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What: Shares of Puma Biotechnology, Inc. (NASDAQ:PBYI) a clinical-stage biopharmaceutical company developing a cancer therapy, shot up 65.1% in July, according to data from S&P Global Market Intelligence. A long-awaited new drug application filing for the company's only late-stage candidate accompanied by favorable long-term outcome data are bringing investors back to the stock.

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So what: Herceptin from Roche is an additional therapy typically given to breast cancer (and some stomach cancer) patients with tumors that over-express HER2 after initial standard treatment in order to destroy any remaining cancer cells. In industry jargon, we call this the "adjuvant setting," and it's quite lucrative. First approved by the FDA in 1998, Roche's Herceptin is still growing revenue, and it finished the first half on pace to pass $7 billion in sales this year.

Before announcing the submission of a neratinib application to the FDA, Puma Biotechnology's market cap had sunk below $1 billion. Even after the recent run-up, achieving a fraction of Herceptin's success would easily justify its $1.54 billion market cap, but this drug's future is cloudy at best.

Puma is applying for the extended adjuvant setting, or after treatment with Herceptin, not in place of it. Roche is rapidly filling this space with its own Perjeta, a drug approved in 2014 that might reach sales of $2 billion this year.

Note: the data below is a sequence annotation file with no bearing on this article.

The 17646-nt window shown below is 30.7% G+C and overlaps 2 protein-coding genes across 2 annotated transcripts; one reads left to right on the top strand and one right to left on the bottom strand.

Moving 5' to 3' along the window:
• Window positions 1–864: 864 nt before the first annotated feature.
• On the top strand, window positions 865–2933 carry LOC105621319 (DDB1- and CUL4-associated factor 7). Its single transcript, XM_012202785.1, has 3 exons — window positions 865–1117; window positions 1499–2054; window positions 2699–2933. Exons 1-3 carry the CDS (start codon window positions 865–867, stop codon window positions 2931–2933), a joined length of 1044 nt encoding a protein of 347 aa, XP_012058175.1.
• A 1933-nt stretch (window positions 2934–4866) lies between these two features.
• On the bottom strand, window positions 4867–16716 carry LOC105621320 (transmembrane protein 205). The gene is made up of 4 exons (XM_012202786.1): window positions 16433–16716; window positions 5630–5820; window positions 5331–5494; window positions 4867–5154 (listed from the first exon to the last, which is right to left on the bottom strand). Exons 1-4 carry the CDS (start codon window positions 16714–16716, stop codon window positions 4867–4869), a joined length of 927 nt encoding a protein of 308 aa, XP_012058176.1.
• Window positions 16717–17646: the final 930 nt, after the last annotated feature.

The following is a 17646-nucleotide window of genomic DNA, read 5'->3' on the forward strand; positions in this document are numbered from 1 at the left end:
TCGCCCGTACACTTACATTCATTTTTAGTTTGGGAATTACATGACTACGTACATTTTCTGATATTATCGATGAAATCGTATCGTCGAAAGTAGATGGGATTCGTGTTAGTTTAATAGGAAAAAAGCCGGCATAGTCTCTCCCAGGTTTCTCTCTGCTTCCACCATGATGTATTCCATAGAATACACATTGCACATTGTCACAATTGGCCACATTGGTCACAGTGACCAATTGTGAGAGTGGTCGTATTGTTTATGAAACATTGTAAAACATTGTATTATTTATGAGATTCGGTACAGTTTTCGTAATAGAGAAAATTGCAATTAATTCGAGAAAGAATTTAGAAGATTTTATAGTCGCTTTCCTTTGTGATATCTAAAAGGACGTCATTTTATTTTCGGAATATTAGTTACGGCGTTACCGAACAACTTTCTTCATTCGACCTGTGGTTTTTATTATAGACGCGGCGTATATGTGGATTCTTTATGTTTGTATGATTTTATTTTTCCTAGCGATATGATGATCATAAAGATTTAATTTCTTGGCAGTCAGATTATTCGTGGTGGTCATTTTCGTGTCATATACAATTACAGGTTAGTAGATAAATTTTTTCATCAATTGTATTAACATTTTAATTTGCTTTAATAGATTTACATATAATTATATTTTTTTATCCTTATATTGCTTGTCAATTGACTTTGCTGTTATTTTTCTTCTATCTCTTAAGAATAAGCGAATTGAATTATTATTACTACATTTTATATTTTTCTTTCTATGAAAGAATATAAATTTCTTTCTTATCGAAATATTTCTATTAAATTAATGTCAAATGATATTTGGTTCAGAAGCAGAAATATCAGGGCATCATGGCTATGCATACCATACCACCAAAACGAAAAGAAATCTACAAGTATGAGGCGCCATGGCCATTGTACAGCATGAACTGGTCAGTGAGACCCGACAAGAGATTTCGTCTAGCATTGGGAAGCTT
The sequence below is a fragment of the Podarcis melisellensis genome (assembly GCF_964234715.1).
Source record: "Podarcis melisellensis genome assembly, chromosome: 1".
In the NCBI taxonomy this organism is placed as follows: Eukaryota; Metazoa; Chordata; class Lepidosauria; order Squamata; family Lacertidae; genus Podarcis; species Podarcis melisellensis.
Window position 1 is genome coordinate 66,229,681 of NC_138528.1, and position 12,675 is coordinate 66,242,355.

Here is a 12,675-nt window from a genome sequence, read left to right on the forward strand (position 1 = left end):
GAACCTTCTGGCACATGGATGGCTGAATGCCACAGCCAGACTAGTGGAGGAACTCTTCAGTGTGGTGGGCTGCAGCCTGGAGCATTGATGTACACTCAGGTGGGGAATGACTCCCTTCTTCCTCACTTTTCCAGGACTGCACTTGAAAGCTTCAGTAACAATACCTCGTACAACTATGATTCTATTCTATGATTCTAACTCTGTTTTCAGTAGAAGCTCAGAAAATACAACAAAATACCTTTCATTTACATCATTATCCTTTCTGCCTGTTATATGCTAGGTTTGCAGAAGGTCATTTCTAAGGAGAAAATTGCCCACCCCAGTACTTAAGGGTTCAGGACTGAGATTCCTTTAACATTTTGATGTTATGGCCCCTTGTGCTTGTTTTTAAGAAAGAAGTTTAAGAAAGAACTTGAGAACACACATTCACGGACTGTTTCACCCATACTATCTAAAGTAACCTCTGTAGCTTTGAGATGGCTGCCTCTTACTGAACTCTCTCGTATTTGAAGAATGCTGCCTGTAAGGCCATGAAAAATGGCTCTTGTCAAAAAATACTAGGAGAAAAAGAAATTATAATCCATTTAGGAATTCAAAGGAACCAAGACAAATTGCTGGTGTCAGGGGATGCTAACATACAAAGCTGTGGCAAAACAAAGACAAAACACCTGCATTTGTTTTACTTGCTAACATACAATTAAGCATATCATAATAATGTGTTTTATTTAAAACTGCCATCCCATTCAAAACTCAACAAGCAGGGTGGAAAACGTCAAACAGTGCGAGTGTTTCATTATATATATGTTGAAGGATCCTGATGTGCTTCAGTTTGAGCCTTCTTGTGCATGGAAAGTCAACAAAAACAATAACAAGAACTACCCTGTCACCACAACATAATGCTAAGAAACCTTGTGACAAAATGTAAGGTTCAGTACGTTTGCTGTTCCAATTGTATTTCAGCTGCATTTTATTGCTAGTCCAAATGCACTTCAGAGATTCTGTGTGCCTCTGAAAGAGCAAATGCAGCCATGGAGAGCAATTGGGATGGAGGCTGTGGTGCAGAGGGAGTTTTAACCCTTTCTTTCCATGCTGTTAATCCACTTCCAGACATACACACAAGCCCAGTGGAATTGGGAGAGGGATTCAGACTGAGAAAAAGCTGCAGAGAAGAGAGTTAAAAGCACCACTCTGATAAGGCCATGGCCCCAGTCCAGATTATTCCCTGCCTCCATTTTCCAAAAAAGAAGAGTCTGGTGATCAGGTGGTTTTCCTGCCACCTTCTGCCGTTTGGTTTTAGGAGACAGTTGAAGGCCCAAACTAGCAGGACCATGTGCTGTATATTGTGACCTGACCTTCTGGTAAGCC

Clearly, the extended adjuvant setting is a significant market, but neratinib has an uphill battle to achieve success on Perjeta's scale.

Now what: Puma's long-term phase 3 data is a step in the right direction, but the company isn't out of the weeds yet. The first thing you'll want to look for is news that the FDA accepts the application. Typically, the agency has 60 days to accept or reject a submission, which is why most drugmakers wait for acceptance before announcing a submission in the first place.

If accepted and approved, it's going to have a difficult time unseating Perjeta in the extended adjuvant setting. Puma's neratinib application is based on results from a phase 3 trial with patients receiving Herceptin followed by neratinib, or a placebo. After two years, 91.6% of patients in the placebo group exhibited invasive disease-free survival (DFS), which was slightly lower than 93.9% DFS in the group treated with neratinib. After five years, neratinib's advantage is slightly more pronounced, with placebo group DFS at 87% and the neratinib group at 90.4%, but this could be a tough drug to sell given its competition.

Puma Biotechnology believes neratinib could offer an advantage over existing treatments by more potently inhibiting HER2 at a different site. Unfortunately, it hasn't done a great job of proving this with clinical studies. During trials leading to Perjeta's approval, adding it to a chemotherapy-plus-Herceptin regimen significantly increased progression-free survival from 12.4 months to 18.5 months, a 49% drop in disease progression risk.

Invasive disease-free survival is a more stringent efficacy measurement than progression-free survival, and we don't have direct, head-to-head neratinib vs. Perjeta trial data, so this comparison should be taken with a grain of salt. That said, Puma also needs to get sales personnel in front of busy oncologists to explain neratinib's advantages. Considering it's up against one of the world's largest pharmas and an oncology powerhouse, earning approval will be the easy part.

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